The baby should be gently lifted from the water as soon as the entire body is born. The reasoning behind this is if the placenta separates quickly and the baby remains under water, oxygen to the baby may be compromised. The umbilical cord continuing to pulsate isn’t a certain indicator that the baby is still receiving enough oxygen. If she desires, the new mother can reach down and lift the baby up to her chest. Alternatively, the father/partner or midwife may lift the baby up as well. It is important to lift the baby slowly so as not to accidentally tear a short cord or dislodge the placenta. Some caregivers, however, feel that the baby should be given time underwater to compose itself and be lifted out of the water only when he or she begins moving the legs, indicating the organic crawl toward the mother’s breasts for breastfeeding.

From 1985 to 1999, it’s estimated there have been over 150,00 cases of water birth worldwide.  A study conducted in England between 1994 and 1996 and published in 1999, reports on the outcomes of 4032 births in water.  Perinatal mortality was 1.2 per 1000, but no deaths were attributed to birth in the water.  Two babies were admitted to special care for possible water aspiration. (5)

A death reported early on with water birth was caused not by aspiration but by asphyxiation due to leaving the baby underwater too long after the full body of the baby was born.  The placenta detaches from the uterine wall as or shortly after the baby is born and thus the supply of oxygen to the baby is compromised.  An autopsy on one baby was reported to have no water in the lungs and its death was attributed to asphyxia. (6)

Can I birth the placenta into water?

This is a matter to discuss with your individual medical caregiver. Some women choose to birth their placentas into water in order to extend the bonding with their babies. Make sure there is an adequate sized ‘waiting bowl’ to hold the placenta as it floats in the water, attached to the cut or uncut umbilical cord. However, if the mother remains in the water and the placenta takes too much time to present (this is relative to your caregiver perception of time,) it is best to get out of the tub.

Is it important that the doula I hire is not highly experienced in water birth or water labor?

There is so much information made readily available to the public on water labor and water birth that it is relatively easy and worthwhile for a doula to read up and educate herself. The Internet, books, articles, magazines and videos offer a plethora of information. Going to a “Water Birth Consultant” for a consultation is also advisable. It is most important you have a strong connection with the doula who will attend your birth. Educating and participating is a moment-to-moment experience.

How to support someone to have a water birth?

Hospitals are more cooperative today than ever before as more and more women begin to start asking for what they want.  The process can be started by inquiring if a tub might be brought into the hospital to labor or birth in.  The motivation within the mother or couple is paramount.  Next she/they need to seek a provider willing to assist this sort of labor or birth whether it is a nurse midwife or obstetrician. The most vital component is a cooperative nurse manager can be the making or breaking point of the game plan.  The busy nurse manager needs to communicate the mother’s desires effectively to engineering, infection control, OB staff, nursing staff, administration and risk management.  Approach the nurse manager from a factual, no nonsense place and provide the tools she needs to be an advocate.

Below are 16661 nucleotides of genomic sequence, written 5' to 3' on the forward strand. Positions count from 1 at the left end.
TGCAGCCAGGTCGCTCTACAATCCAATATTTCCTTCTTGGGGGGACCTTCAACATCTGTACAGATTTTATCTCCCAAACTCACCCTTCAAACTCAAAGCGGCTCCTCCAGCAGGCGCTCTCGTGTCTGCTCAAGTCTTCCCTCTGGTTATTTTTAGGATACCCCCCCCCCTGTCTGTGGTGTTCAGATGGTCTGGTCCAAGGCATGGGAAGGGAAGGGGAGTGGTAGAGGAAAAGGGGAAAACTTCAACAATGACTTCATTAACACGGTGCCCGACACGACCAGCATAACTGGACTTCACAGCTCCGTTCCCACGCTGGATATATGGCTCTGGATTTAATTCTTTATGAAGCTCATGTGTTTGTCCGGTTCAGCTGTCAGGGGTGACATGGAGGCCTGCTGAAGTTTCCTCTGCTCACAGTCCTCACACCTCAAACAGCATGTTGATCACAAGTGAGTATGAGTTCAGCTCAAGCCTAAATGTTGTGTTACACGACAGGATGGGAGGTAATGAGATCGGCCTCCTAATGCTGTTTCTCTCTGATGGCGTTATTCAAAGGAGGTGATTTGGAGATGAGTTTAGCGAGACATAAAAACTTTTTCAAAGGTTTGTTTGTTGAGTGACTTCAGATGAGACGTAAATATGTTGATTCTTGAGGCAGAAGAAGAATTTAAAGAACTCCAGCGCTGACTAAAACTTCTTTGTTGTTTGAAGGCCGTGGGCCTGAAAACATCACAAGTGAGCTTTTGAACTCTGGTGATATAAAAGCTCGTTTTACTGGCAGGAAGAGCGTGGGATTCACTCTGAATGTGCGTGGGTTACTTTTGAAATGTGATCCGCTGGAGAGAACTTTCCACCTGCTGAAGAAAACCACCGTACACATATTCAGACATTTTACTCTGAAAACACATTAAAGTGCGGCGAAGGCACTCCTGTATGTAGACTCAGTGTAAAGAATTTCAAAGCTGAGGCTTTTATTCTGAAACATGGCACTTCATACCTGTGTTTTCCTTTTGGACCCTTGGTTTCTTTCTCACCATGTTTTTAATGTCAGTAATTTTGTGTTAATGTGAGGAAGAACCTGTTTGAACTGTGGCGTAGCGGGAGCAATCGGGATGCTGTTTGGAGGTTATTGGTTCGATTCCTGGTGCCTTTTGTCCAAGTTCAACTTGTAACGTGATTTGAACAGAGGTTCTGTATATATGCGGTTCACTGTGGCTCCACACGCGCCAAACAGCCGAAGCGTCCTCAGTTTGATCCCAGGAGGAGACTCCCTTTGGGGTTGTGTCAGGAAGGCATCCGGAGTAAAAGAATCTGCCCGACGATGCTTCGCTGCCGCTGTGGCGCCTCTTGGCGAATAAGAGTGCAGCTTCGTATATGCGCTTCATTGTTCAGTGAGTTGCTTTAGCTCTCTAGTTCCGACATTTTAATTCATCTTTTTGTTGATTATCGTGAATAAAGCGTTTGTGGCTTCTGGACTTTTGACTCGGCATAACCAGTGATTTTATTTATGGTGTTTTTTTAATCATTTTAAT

Download these water birth protocols from online: 1. RCOG and RCM Joint Waterbirth Recommendations 2.  Guideline for a Safe Water Birth  3. Safety recommendations for Pool Use 4.  Hospital Waterbirth Policy in the UK  5. RCOG Waterbirth Guidelines – January 2001 6. Parto en agua protocolos- En Español.

Read through the articles on Birth Balance to get familiar with the latest research and studies on water birth statistics and procedure: Waterbirth Latest Articles and Protocols.  Contact Birth Balance directly to attend a private water birth consultation to find facilities in the NYC, New Jersey, Connecticut and Pennsylvania area: 212-222-4349.  Rent a birth pool kit from Birth Balance.

Contact Waterbirth International: for support references and additional research.

Keep a strong heart, mind and focus on bringing in the team you deserve to help fulfill your wishes.  Good luck getting into hot water!

1.  Johnson, Paul (1996) Birth under water – to breathe or not to breathe. British Journal of Obstetrics and Gynecology, Vol. 103, pp.202-208

2.  Fewell, JE, Johnson, P (1983) Upper airway dynamics during breathing and during apnea in fetal lambs. Journal of Physiology Vol 339, pp 495-504

3. Harding, R., Johnson, P., McClelland, M. (1978) Liquid sensitive laryngeal receptors in the developing sheep, cat, and monkey. Journal of Physiology, Vol 277, pp 409-422

4.  Karlberg, P. et al. (1987) Alteration of the infant’s thorax during vaginal delivery. Acta Obstetrica Gynecol Scandavia. Vol. 41, p 223

5. Gilbert, R, Tookey, P, (1999) Perinatal mortality and morbidity among babies delivered in water: surveillance study and postal survey. British Medical Journal Vol 39, 21 August pp 483-487

6.  Personal interviews (1989) Barbara Harper